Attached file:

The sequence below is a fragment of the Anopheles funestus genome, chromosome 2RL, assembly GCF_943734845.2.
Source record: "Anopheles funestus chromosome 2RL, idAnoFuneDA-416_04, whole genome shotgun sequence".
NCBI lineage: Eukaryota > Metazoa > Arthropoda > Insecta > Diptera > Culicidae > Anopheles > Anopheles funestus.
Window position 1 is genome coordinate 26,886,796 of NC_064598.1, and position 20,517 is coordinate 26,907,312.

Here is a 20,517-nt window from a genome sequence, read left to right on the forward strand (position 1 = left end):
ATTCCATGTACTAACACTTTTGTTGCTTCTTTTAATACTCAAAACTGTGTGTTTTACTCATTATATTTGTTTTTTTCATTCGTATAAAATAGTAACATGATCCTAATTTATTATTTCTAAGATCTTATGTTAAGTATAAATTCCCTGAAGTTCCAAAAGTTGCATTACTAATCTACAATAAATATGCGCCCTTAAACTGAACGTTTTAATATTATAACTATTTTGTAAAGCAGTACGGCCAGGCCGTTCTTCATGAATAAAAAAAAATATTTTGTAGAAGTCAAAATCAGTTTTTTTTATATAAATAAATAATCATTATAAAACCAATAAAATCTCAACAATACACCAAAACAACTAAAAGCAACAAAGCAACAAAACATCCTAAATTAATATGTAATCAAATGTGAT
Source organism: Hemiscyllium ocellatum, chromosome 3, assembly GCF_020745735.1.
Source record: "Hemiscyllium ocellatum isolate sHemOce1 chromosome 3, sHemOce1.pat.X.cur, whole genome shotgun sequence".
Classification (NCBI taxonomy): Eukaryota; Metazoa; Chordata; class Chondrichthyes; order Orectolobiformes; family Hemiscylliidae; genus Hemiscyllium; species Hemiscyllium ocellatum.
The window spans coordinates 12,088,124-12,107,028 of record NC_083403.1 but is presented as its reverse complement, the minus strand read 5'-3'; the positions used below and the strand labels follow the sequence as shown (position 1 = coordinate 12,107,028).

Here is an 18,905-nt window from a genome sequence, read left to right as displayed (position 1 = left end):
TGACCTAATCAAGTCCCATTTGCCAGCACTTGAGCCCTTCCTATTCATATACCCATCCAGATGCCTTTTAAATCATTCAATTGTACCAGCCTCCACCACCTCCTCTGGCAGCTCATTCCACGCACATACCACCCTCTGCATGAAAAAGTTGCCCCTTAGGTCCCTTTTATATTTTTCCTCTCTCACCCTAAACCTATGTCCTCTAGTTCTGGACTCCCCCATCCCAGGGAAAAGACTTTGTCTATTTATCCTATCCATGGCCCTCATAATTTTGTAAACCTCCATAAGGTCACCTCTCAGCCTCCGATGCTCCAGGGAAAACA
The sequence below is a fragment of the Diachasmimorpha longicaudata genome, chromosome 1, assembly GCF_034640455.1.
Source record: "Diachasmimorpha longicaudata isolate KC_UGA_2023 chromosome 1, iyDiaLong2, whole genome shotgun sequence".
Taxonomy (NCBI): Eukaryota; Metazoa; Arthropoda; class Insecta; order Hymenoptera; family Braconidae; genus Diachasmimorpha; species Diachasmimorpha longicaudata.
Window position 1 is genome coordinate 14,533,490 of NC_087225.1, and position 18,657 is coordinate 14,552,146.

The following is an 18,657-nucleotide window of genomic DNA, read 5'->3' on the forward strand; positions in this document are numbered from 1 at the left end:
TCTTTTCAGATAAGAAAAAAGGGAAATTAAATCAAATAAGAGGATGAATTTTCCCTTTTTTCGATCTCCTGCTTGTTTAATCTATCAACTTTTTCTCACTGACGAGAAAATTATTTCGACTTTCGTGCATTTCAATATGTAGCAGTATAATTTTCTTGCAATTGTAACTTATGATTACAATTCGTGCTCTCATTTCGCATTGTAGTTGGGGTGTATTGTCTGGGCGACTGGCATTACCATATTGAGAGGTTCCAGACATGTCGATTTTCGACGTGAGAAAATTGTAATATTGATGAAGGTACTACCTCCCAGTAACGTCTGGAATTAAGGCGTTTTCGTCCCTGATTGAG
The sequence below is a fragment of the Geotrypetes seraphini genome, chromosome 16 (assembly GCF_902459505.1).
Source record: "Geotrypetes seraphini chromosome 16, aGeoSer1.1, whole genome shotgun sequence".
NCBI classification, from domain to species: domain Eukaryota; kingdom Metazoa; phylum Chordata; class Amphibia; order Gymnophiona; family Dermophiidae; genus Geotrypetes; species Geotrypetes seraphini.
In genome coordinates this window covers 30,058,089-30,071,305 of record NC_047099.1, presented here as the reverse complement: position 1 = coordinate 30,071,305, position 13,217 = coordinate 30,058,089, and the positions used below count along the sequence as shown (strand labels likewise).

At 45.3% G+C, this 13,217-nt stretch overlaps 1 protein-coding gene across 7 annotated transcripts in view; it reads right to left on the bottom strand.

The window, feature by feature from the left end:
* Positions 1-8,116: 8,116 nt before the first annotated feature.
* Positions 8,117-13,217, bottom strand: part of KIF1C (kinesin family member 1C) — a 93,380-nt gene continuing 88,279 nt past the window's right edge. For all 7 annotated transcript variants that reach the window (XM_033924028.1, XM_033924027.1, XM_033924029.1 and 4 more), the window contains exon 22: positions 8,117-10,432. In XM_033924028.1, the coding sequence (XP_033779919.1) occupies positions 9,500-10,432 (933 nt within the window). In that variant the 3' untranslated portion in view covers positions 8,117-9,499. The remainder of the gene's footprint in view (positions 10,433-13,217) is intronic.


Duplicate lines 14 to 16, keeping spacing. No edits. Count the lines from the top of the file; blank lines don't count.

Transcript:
Source record: "Diachasmimorpha longicaudata isolate KC_UGA_2023 chromosome 1, iyDiaLong2, whole genome shotgun sequence".
Taxonomy (NCBI): Eukaryota; Metazoa; Arthropoda; class Insecta; order Hymenoptera; family Braconidae; genus Diachasmimorpha; species Diachasmimorpha longicaudata.
Window position 1 is genome coordinate 14,533,490 of NC_087225.1, and position 18,657 is coordinate 14,552,146.